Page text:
The Momentum Externality

I liked this new NBER working paper that was presented at the recent Stanford meeting.
Pounds that Kill: The External Costs of Vehicle Weight 
Michael Anderson, Maximilian Auffhammer 
NBER Working Paper No. 17170 
Heavier vehicles are safer for their own occupants but more hazardous for the occupants of other vehicles. In this paper we estimate the increased probability of fatalities from being hit by a heavier vehicle in a collision. We show that, controlling for own-vehicle weight, being hit by a vehicle that is 1,000 pounds heavier results in a 47% increase in the baseline fatality probability. Estimation results further suggest that the fatality risk is even higher if the striking vehicle is a light truck (SUV, pickup truck, or minivan). We calculate that the value of the external risk generated by the gain in fleet weight since 1989 is approximately 27 cents per gallon of gasoline. We further calculate that the total fatality externality is roughly equivalent to a gas tax of $1.08 per gallon. We consider two policy options for internalizing this external cost: a gas tax and an optimal weight varying mileage tax. Comparing these options, we find that the cost is similar for most vehicles.
And the important number from the intro (it was left out of the abstract):
When we translate this higher probability of a fatality into external costs (relative to a small baseline vehicle), the total external costs of vehicle weight from fatalities alone are estimated at $93 billion per year
The focus of the paper's second half in on the design of policies that might correct this externality, which I really like because it makes the results instantly usable.

One thing that I think could enrich the paper further is if the authors discussed this result with a some attention to the physics of inelastic collisions.  One reason this might be useful is that it instantly points to a second policy option that is not addressed in the paper: changing speed limits.  In a collision, it's the momentum of the colliding cars that matters if we're thinking about the amount of kinetic energy that's available to kill the people in the cars.  As the paper rightly points out, momentum (and thus available kinetic energy) increases with vehicle mass.  But momentum is the product of mass and velocity.  So we could, in theory, maintain fatality rates while increasing average vehicle weight so long as we decreased speed limits.  The effect of vehicle speed on accident fatalities (via its influence on momentum) was shown in Ashenfelter and Greenstone's JPE paper.  I'm not sure if Americans would prefer to drive slower in bigger cars, but I think its worth pointing out that there is a tradeoff between mass and velocity (when one is talking about fatality risks).  These two papers are looking at two sides of the same coin: momentum.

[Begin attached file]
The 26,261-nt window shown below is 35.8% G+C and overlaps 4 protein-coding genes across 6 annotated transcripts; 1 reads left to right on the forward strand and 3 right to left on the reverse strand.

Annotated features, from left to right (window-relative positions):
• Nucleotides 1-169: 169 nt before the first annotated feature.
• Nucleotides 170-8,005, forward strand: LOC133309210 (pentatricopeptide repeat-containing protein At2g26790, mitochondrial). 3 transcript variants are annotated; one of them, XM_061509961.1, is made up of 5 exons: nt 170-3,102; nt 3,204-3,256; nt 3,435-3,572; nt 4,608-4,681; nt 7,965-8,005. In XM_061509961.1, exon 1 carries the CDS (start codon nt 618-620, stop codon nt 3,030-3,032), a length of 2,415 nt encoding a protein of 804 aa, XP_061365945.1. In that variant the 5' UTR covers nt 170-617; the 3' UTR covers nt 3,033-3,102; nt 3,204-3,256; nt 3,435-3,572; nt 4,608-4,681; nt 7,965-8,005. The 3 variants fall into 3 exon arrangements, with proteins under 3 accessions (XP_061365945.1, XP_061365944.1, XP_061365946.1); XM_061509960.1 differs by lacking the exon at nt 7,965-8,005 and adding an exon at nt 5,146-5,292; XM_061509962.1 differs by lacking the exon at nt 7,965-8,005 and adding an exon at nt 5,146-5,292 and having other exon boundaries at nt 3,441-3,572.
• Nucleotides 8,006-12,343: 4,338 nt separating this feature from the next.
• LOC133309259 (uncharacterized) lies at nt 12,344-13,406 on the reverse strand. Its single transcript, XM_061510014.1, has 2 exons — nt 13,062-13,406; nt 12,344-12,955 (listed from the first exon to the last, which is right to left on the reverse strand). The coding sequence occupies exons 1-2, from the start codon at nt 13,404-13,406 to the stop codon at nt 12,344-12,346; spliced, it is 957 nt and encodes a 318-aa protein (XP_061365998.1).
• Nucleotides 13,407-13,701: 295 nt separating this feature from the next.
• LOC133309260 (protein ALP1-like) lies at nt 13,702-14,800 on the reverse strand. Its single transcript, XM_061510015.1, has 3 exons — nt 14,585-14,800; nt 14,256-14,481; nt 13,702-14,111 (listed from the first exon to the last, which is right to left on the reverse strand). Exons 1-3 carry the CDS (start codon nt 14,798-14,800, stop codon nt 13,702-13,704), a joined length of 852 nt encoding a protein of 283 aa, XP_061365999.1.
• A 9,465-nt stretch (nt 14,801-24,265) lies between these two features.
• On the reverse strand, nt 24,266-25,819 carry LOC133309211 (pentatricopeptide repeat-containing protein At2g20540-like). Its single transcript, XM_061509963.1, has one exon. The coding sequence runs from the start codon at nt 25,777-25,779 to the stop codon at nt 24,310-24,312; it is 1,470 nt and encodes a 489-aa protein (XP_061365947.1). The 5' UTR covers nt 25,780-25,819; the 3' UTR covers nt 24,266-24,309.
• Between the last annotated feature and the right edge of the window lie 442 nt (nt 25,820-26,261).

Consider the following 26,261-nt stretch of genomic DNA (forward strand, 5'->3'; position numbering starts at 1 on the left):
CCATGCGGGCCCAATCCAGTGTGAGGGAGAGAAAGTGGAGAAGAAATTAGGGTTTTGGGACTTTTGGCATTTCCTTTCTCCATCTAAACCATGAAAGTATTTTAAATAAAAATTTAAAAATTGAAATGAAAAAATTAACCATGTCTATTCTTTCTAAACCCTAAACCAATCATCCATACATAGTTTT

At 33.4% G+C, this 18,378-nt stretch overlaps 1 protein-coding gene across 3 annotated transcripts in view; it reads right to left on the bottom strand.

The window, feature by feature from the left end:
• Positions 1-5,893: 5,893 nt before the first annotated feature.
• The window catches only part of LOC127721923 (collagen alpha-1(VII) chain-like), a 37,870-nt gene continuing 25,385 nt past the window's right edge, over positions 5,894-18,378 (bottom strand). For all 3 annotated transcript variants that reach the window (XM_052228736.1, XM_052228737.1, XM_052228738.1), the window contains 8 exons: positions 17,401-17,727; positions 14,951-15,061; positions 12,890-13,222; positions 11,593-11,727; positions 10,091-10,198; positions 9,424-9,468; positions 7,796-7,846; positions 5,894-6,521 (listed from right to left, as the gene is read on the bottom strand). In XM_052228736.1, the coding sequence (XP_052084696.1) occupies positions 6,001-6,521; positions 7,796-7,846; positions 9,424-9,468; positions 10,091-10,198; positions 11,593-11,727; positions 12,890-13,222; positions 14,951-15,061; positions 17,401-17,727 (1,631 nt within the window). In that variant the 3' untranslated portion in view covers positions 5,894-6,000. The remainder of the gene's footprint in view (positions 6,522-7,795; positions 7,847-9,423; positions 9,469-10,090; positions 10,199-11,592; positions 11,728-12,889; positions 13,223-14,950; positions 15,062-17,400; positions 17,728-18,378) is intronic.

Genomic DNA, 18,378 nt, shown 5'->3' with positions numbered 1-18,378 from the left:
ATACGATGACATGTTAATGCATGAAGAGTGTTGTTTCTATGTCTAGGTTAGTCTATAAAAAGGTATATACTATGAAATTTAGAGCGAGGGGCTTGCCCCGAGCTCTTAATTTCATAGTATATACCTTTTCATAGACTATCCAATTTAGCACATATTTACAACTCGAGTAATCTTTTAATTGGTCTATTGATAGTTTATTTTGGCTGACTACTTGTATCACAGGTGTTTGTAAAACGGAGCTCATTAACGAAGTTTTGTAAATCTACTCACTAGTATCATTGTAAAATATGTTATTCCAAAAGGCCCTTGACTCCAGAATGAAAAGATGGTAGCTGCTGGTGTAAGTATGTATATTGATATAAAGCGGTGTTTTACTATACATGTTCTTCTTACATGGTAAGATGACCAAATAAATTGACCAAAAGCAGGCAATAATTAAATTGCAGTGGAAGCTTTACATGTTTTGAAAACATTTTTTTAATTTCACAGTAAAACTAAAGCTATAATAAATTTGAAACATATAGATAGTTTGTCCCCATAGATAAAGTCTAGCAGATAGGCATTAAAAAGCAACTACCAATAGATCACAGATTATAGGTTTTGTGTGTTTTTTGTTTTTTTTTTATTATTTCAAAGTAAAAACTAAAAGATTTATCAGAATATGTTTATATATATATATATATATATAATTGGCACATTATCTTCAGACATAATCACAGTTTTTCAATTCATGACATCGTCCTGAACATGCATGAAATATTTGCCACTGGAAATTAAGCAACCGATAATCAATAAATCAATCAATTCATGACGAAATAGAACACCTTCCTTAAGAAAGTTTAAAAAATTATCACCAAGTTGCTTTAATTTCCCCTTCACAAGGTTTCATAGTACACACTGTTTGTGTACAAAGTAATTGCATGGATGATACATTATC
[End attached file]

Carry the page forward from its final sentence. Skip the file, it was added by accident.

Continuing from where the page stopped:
1. There's another policy prescription. One could also change the material used to build cars or increase the extent of the "crumble" zone. Part of what makes a bike helmet effective is that it absorbs a large chunk of the impact, collapsing inward upon contact so that your head is protected. Cars do have that today, but I suspect it could be improved to lessen this externality. We could also build cars out of sponges.

  2. How does risk homeostasis play into all of this?

  3. I didn't know what "risk homeostasis" was, but if this is what you meant: http://en.wikipedia.org/wiki/Risk_homeostasis
    Then I would say it might be something to think about in policy design. I don't love that model, I think it's a kind of simplistic way to think about how individuals cope with risk. But economic theory would predict that if individuals are more protected from some type of risk, they might be more willing to take on additional risks elsewhere. If the govt began taxing automobile mass, then perhaps drivers would drive faster. But we already punish people for driving too fast, so perhaps limiting mass would be effective.

  4. "Heavier vehicles are safer for their own occupants but more hazardous for the occupants of other vehicles." That makes a lot of sense. That, it seems, is a reason why these vehicles are taxed more.